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Legal News, Current Trends and Legal Insight | Supreme Court of India and High Courts

Designations of Advocates in Courts

9 min read

By K. Manoggnya Reddy

Published on: August 27, 2021 13:13 IST


The Legal profession is the only profession where real practitioners are glorified with the designation of Learned, which denotes their deep knowledge in all subjects. The word learned has a very significant quality.

Sir Edward Abbot Parry, a British judge has stated thatIt is the reason why a lawyer should always have in mind the seven lamps of advocacy, which are: Honesty, Courage, Industry, Wit, Etiquette, Judgment, and the lamp of fellowship. The only profession that recognizes professionals as Gentlemen is Legal Profession.”

An observer of India’s lawful scene rapidly ends up paying attention to a stratum of legitimate hotshots that are both sought after and widely known, i.e, Advocates based at the Supreme court and High courts. Senior Advocates, they are the most prominent and eminent legal experts in India. Stories of their supernatural abilities of articulacy, profound knowledge and contributions to the Rule of Law are often told around. They cater to the country’s political and corporate elite, as well as its new rich.

A lawyer is a person who has been trained in the law and is licensed to practice law. The profession of law has been called a noble profession. The calling of law is a noble and honorable one. It needs to be maintained in view of its impeccable and prominent nature. Therefore, the provisions of the Advocates Act and Rules should be offered to those who are Advocates in their soul. Bar in the country to serve the reason for equity is a respectable one.

An Advocate shall, at all times, comport himself in a manner befitting his or her status as an officer of the court. The Bar Council has now put in place certain rules that will restrict the number of senior Advocates allowed to practice. It has also laid down a procedure for recognizing them as such.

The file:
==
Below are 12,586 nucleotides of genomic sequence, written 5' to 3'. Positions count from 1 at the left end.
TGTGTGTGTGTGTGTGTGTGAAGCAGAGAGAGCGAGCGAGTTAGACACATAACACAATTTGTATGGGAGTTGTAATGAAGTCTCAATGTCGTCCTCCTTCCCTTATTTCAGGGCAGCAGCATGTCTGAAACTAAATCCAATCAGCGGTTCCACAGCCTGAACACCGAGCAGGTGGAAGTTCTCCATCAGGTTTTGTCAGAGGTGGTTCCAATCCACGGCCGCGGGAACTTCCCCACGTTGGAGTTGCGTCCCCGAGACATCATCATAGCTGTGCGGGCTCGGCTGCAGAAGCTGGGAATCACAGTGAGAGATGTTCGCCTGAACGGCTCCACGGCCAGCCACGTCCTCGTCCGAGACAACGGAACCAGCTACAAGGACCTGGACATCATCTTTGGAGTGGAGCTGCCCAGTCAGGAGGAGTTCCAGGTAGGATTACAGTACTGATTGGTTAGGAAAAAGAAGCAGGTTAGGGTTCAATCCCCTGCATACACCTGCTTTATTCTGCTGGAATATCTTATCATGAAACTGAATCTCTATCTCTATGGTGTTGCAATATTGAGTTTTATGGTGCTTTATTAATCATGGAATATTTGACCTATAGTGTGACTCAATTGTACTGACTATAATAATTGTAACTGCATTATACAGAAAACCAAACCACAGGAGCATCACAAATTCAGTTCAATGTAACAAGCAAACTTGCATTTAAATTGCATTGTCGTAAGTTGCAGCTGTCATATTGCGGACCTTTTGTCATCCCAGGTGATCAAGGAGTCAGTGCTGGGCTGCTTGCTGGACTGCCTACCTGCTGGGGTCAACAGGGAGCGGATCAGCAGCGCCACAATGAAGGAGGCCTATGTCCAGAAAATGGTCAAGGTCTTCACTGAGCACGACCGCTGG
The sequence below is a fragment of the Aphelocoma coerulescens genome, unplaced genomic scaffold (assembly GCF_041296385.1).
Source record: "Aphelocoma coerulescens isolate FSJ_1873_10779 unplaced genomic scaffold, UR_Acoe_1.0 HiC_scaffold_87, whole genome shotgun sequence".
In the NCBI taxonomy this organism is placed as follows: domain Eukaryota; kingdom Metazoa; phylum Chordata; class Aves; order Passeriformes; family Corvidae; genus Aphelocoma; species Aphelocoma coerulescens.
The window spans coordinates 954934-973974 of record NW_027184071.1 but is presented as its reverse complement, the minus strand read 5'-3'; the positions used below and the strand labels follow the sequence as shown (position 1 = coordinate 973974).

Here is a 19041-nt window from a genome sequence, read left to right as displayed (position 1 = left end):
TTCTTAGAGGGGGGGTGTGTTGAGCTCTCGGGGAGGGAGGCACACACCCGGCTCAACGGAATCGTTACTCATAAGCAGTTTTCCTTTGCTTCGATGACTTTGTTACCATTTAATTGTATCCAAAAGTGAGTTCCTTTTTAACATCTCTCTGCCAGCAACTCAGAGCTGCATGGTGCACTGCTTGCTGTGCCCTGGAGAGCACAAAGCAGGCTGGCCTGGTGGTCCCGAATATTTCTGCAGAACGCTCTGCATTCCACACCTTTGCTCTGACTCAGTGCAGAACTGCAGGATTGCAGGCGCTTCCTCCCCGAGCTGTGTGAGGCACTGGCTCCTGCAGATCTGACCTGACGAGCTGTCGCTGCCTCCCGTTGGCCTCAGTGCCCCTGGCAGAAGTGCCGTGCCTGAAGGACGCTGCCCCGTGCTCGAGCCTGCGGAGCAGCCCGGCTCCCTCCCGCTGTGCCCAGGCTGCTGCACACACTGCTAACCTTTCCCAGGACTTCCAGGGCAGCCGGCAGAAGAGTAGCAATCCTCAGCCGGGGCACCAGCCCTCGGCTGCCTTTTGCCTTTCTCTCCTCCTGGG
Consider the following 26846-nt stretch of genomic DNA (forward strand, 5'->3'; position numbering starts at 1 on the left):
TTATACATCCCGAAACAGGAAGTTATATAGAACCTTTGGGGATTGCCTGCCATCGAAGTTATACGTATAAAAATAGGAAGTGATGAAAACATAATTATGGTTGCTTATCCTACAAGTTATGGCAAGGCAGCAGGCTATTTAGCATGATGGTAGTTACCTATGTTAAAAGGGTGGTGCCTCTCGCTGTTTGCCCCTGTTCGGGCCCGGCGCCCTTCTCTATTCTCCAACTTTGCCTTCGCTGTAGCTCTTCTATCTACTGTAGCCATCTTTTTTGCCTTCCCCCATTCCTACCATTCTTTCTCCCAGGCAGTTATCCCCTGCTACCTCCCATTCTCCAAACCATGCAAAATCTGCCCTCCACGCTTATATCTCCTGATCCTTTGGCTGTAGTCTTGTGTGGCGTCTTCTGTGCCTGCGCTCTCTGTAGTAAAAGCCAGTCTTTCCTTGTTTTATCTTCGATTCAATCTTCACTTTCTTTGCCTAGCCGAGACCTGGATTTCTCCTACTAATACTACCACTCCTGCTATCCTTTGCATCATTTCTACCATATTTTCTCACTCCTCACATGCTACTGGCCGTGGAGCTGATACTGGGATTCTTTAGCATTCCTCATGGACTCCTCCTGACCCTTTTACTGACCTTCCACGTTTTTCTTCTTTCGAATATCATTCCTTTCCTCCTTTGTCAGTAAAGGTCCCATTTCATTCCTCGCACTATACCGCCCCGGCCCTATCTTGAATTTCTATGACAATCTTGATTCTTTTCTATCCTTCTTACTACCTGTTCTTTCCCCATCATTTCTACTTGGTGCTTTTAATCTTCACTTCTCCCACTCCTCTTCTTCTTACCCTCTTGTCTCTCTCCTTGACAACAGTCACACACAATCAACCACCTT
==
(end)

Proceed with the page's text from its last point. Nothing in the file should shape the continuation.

According to the Advocates Act, Section 16 of the Act has classified Advocates into two classes: the Senior Advocates and the Junior Advocates. There may be an intelligible difference between the designation of an individual as an Advocate and the designation of a special field. But the question here is – How does this classification help the Justice Administration System?

Who is an Advocate?

An Advocate on Record or an AOR is a person who has passed a qualifying exam conducted by the Supreme Court.

The examination is eligible for taking up by a Bar Council member who has been enrolled with a bar council for at least five years and who has completed one year training under an Advocate on record.

An AOR is a person who can only file a petition in the Supreme Court. This person also handles all the procedural aspects of a case along with a registered clerk for assistance. The AOR’s name is the one which is mentioned on the cause list. The AOR is held responsible for the conduct of the case. If the Court issues any notices or correspondence, the AOR is expected to respond to them.

Who is a senior Advocate?

A senior Advocate is an individual who has been designated by the Supreme Court or a High Court. He or she cannot file a Vakalatnama, appear in court without another attorney or Advocate on record, and can only accept an engagement to be in a case or draft a plea.

Historical Background

Pre- Independence era in India

During the British era, India had specialists in law, but not the same level of professionals who practiced before courts and tribunals in the modern world who could represent its clients before the courts and tribunals.

The professional pattern that emerged during the late 19th century was a composite of two main streams:

  • The Royal or King’s Courts were in the various Presidency towns during the 17th and 18th century. There was a dual profession involved in these courts with Barristers following with Solicitors.
  • The Company’s Court was one of the many courts established by the East India Company during the 1850s. It was known for its civil servants and Vakils.